Up until this visit, I understood what inquiry-based learning was but wasn’t completely convinced of how it could be more beneficial to learners than any other method of instruction or learning. Jeff explained how the learning at PSII is completely individual: the students decide what they are interested in learning and have the agency to pace this learning however they would like. Using monitoring services such as Trello, the teachers are able to keep track of each students inquiries very easily. Students who wish to work on one subject all day are able to do so at PSII, instead of being interrupted by bells and refocused into different subjects in 60-minute blocks. There are teachers constantly circulating, so the students are able to get help when they need it.

One aspect I was surprised by was the amount of activity and conversation among the students when I walked in. I expected almost a silent work environment, with each student staring at a screen. Part of the reason why I was hesitant about the school’s philosophy was that I thought students were missing out on this social aspect. However, I was glad to see that this was not the case. Although the students learning is individualized, they are not sequestered and alone in their learning environment. There are opportunities around the school for students that would like to work alone silently, but the main area of the school looked like a lively group of kids working and socializing together. Jeff also explained to us that they strive to facilitate events and activities that involve the whole school, such as group hikes, in order to further establish their school community.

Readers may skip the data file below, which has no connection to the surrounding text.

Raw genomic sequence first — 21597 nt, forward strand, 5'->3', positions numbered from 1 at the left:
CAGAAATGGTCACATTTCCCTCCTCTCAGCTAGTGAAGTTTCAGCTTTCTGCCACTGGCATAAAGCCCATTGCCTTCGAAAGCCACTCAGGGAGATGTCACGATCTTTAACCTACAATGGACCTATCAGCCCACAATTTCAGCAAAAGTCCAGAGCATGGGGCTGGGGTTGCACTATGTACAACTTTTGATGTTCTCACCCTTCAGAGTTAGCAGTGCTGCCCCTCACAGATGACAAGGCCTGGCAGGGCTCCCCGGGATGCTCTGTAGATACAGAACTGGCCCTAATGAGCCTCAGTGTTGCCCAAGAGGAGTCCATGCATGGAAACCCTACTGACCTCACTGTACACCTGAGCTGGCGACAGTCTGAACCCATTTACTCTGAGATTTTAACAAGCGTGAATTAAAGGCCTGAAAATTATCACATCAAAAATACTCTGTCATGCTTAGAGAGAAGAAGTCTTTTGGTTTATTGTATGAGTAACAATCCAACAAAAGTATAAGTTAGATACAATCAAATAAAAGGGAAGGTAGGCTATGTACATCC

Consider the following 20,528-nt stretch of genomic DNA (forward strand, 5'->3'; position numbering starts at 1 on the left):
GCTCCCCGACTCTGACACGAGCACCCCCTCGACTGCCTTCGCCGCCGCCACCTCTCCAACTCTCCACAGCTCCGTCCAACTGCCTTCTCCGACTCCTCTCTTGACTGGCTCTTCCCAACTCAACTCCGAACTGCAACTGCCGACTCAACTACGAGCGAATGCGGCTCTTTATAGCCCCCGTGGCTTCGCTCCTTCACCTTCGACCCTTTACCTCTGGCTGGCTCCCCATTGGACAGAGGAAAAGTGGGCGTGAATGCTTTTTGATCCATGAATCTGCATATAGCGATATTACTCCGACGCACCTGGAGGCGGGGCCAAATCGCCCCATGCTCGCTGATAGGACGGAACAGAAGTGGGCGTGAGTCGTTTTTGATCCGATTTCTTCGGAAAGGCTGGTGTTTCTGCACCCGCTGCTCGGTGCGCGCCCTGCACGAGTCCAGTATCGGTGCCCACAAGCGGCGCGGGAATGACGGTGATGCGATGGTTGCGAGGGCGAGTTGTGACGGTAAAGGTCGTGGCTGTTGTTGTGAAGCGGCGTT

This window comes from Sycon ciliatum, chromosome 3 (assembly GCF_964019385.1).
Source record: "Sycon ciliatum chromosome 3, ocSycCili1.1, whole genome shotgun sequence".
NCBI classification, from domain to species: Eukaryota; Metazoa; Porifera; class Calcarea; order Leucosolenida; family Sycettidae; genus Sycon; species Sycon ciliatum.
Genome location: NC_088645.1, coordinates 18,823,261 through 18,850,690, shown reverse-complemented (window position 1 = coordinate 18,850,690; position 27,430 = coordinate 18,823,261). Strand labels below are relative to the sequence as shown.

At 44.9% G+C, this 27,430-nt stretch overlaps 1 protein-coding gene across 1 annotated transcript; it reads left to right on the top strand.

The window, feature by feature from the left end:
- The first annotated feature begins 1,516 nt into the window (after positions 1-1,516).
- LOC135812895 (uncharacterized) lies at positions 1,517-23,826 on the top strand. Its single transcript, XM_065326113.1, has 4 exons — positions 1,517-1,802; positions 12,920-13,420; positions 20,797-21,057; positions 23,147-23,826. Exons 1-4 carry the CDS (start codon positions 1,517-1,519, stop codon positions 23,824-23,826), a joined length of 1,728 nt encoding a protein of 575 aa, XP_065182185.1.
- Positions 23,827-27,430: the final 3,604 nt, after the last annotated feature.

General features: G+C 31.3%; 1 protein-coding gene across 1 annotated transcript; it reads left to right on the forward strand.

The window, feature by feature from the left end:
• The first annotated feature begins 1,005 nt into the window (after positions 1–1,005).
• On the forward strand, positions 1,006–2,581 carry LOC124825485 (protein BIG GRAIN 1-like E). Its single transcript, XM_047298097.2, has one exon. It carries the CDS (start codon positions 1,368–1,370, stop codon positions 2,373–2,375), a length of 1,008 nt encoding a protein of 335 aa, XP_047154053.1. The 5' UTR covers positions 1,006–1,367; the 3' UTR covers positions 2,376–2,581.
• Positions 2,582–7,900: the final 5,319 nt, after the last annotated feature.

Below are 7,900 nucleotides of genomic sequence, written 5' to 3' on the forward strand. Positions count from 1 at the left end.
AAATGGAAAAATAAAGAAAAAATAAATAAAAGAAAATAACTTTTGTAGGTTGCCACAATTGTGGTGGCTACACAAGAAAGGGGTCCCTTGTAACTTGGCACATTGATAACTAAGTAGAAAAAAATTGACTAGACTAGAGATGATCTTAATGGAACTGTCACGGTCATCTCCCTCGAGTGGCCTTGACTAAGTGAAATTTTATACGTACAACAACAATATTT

Overall, I was extremely impressed by Jeff Hopkins presentation. He has such a passion for allowing learners to reach their fullest potential, and I commend him for the amazing job he has done setting up PSII. I encourage everyone to explore PSII‘s philosophy and to look into the benefits of inquiry-based learning.

Most Likely to Succeed

In class on Friday, we discussed Greg Whiteley and Ted Dintersmith’s film, Most Likely to Succeed. I found it really interesting that some people said that they had the same feelings as the parents of students at High Tech High about how this new type of schooling might affect the students futures as they enter the world structured around traditional schooling. I had not thought of this perspective as I watched the film, being so enamoured with High Tech High’s near-revolutionary approach to learning. As we discussed in class, I would be very interested as well to see a “Part 2” that might provide us with some insight on the long term effects of the High Tech pedagogy. 

In addition to the focus on High Tech High, I enjoyed the beginning of the documentary where it outlined the absolute urgent need for a change in our educational system. Things such as the subjects that we choose to study that we never really question were actually established more than a hundred years ago, in a completely different world than we live in now. In the possibly near future, every job that does not require human creativity or critical thinking will disappear. Of course, we have known this for a while, but I had not yet thought about this fact from the perspective of an educator. I will have to take this into account as I think about my approach to teaching, adhering to the curriculum but also having an eye on the future and how I can best set up my learners for success.